Southwestern Association for Indian Arts partners with Native-owned blockchain registry to combat fraud

In 2020, the COVID-19 pandemic shut down festivals and gatherings across the country, including the famed Santa Fe Indian Market.

As a result, Santa Fe, N.M.-based Southwestern Association for Indian Arts (SWAIA), the organization that sponsors the event, took the market online, opening a new frontier for many artists, while at the same time creating a whole new host of problems, especially around authenticity.

“We saw a lot of success with our virtual market, but we had to think about how we protect our artists from infringement,” SWAIA Executive Director Kimberly Peone told Tribal Business News. “We had to think: How do we come alongside our artists as an organization and help them?”

SWAIA has found a potential solution in the Imprint Art Registry, a blockchain-based registry. Solana Beach, Cali.-based Imprint LLC bills itself as the “first secure global art registry” meant to provide artists with a way of certifying their work so their pieces can securely transfer from owner to owner.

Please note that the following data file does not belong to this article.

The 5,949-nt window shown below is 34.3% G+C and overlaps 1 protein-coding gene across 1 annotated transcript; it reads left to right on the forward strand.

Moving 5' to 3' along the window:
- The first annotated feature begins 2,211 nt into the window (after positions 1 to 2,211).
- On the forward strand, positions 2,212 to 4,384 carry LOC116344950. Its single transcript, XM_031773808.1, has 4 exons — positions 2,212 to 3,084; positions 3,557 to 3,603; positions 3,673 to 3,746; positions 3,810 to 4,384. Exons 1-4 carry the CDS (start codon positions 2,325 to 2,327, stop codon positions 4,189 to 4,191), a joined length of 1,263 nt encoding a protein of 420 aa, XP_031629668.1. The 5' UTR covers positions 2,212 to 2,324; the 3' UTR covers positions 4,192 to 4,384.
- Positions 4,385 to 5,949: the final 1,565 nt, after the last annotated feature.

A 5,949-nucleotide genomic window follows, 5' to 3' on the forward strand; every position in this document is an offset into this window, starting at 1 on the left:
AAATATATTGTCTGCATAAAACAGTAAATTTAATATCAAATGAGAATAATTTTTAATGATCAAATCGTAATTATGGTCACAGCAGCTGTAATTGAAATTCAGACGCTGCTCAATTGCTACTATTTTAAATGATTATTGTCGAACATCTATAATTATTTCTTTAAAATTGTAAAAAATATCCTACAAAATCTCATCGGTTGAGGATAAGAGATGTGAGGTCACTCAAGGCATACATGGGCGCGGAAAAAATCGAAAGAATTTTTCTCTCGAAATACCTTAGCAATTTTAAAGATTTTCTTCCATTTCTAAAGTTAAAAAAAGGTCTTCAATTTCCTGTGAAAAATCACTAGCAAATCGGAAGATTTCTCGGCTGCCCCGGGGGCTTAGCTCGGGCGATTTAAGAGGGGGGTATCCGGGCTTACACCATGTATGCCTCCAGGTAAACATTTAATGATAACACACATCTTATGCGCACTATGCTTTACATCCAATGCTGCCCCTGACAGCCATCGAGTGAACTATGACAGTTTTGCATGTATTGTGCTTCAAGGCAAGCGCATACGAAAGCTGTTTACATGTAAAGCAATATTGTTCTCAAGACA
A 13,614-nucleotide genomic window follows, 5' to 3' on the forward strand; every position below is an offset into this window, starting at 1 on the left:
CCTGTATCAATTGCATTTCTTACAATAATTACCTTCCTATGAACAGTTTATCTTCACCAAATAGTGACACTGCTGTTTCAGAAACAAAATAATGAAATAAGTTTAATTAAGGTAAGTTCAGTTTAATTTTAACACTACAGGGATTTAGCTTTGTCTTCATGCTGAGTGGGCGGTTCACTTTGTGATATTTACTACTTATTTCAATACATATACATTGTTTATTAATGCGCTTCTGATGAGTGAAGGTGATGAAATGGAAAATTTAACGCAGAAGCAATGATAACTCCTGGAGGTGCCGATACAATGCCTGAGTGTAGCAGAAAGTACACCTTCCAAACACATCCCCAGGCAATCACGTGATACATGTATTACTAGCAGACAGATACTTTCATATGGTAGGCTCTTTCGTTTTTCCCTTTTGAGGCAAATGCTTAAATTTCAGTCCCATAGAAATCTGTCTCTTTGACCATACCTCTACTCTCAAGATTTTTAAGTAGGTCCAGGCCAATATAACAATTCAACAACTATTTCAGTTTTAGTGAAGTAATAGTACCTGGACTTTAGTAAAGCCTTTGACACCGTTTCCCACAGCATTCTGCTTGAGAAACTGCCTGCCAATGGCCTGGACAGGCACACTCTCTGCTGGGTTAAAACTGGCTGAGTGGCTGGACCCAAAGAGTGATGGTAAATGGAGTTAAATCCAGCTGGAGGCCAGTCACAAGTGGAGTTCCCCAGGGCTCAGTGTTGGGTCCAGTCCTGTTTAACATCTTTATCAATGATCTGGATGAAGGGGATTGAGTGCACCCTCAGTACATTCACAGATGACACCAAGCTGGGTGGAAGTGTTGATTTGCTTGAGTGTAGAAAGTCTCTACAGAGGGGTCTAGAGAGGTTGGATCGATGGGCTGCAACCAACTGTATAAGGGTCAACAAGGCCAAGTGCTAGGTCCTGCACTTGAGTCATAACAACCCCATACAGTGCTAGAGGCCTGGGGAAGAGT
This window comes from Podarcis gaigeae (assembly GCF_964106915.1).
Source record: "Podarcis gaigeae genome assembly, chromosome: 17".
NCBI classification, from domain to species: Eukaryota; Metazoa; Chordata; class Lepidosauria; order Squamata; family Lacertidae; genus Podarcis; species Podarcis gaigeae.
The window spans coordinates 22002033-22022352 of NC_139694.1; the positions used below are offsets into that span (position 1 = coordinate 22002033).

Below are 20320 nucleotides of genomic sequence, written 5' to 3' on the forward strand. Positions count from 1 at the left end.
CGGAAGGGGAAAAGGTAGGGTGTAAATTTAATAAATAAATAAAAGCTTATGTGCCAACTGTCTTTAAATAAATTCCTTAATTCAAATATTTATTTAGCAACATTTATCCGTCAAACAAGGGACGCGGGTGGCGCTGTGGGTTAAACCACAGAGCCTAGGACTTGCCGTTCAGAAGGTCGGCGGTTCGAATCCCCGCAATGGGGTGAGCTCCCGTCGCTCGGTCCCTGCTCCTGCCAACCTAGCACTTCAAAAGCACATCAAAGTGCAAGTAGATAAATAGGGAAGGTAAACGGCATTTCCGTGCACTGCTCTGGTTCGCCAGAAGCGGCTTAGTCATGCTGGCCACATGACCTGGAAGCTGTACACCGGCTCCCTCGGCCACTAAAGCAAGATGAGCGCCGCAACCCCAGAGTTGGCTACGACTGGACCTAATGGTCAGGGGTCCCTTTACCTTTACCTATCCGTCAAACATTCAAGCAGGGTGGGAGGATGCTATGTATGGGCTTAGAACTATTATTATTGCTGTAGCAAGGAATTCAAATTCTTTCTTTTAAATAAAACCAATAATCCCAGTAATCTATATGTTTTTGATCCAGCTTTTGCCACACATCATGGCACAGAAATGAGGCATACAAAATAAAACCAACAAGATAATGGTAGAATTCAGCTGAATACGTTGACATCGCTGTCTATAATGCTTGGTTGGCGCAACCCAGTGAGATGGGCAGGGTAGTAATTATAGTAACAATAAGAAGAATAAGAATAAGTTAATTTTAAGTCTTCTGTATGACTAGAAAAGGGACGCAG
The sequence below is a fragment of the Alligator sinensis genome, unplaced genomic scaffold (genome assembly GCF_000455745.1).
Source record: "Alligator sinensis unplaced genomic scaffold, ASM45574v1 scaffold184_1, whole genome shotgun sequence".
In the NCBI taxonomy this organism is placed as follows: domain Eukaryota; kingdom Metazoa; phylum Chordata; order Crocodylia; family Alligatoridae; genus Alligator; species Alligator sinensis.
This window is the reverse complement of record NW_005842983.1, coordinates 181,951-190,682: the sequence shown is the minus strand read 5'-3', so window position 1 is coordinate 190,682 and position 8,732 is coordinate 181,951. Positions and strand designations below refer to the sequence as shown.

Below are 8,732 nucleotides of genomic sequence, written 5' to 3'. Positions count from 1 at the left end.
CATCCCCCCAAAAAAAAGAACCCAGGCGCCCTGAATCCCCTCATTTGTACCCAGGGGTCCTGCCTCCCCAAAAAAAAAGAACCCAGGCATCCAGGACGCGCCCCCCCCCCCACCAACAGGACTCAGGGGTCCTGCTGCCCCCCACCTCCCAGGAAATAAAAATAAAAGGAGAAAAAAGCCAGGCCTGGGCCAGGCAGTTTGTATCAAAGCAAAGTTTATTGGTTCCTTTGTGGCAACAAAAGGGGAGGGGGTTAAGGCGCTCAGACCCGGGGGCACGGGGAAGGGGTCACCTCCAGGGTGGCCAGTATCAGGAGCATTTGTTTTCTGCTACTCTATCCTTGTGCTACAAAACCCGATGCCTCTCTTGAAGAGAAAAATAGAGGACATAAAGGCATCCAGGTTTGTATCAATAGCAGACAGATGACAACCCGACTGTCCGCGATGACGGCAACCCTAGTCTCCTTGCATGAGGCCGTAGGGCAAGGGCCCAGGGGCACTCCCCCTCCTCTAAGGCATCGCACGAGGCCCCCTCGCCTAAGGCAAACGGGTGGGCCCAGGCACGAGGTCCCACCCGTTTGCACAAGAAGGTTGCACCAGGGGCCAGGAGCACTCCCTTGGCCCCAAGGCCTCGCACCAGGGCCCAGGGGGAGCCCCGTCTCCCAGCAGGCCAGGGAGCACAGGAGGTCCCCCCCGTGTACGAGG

Through the SWAIA partnership, Imprint allows Native artists to subscribe to the service and create a digital certificate of authenticity that follows a piece of art from buyer to buyer to reduce counterfeiting and fraud.

Imprint founder Ruth-Ann Thorn, a Rincon Band of Luiseno artist and filmmaker, called the registry a way for artists to “step into the modern age.”

“This is all about creating longevity and authenticity,” Thorn told Tribal Business News. “We’re creating this online registry for artists to record and protect their intellectual property, as well as provide a historical document.”

Artists and galleries can register for $15 per month, while collectors can register and track art titles for free. SWAIA offers its artists a complimentary four months of the service. So far, about 300 creators have registered for the site, Thorn said.

Under that membership, artists can register as many works of art as they please.

“Now if you’re selling to an end-buyer, you have an ability to transfer a certificate of authenticity to the buyer,” Thorn said. “As a buyer, you know that the art is made by a Native American artist, not created by someone out of Indonesia.”

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